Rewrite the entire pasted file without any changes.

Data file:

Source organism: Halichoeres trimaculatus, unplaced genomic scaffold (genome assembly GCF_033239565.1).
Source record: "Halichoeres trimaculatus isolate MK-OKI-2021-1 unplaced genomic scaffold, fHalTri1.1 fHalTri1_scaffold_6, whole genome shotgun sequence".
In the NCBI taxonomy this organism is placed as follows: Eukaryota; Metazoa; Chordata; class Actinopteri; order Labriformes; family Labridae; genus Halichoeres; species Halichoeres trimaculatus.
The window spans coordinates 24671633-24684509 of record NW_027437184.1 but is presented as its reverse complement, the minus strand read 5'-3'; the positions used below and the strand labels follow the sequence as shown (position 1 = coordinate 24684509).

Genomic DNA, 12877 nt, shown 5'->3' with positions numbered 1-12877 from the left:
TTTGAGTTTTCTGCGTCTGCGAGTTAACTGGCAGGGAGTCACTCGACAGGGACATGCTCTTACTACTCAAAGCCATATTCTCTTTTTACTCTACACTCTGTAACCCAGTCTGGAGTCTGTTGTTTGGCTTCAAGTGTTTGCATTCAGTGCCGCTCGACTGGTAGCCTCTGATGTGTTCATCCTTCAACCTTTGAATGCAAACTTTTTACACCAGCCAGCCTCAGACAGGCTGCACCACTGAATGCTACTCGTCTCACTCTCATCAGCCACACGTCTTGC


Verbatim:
Source organism: Halichoeres trimaculatus, unplaced genomic scaffold (genome assembly GCF_033239565.1).
Source record: "Halichoeres trimaculatus isolate MK-OKI-2021-1 unplaced genomic scaffold, fHalTri1.1 fHalTri1_scaffold_6, whole genome shotgun sequence".
In the NCBI taxonomy this organism is placed as follows: Eukaryota; Metazoa; Chordata; class Actinopteri; order Labriformes; family Labridae; genus Halichoeres; species Halichoeres trimaculatus.
The window spans coordinates 24671633-24684509 of record NW_027437184.1 but is presented as its reverse complement, the minus strand read 5'-3'; the positions used below and the strand labels follow the sequence as shown (position 1 = coordinate 24684509).

Genomic DNA, 12877 nt, shown 5'->3' with positions numbered 1-12877 from the left:
TTTGAGTTTTCTGCGTCTGCGAGTTAACTGGCAGGGAGTCACTCGACAGGGACATGCTCTTACTACTCAAAGCCATATTCTCTTTTTACTCTACACTCTGTAACCCAGTCTGGAGTCTGTTGTTTGGCTTCAAGTGTTTGCATTCAGTGCCGCTCGACTGGTAGCCTCTGATGTGTTCATCCTTCAACCTTTGAATGCAAACTTTTTACACCAGCCAGCCTCAGACAGGCTGCACCACTGAATGCTACTCGTCTCACTCTCATCAGCCACACGTCTTGC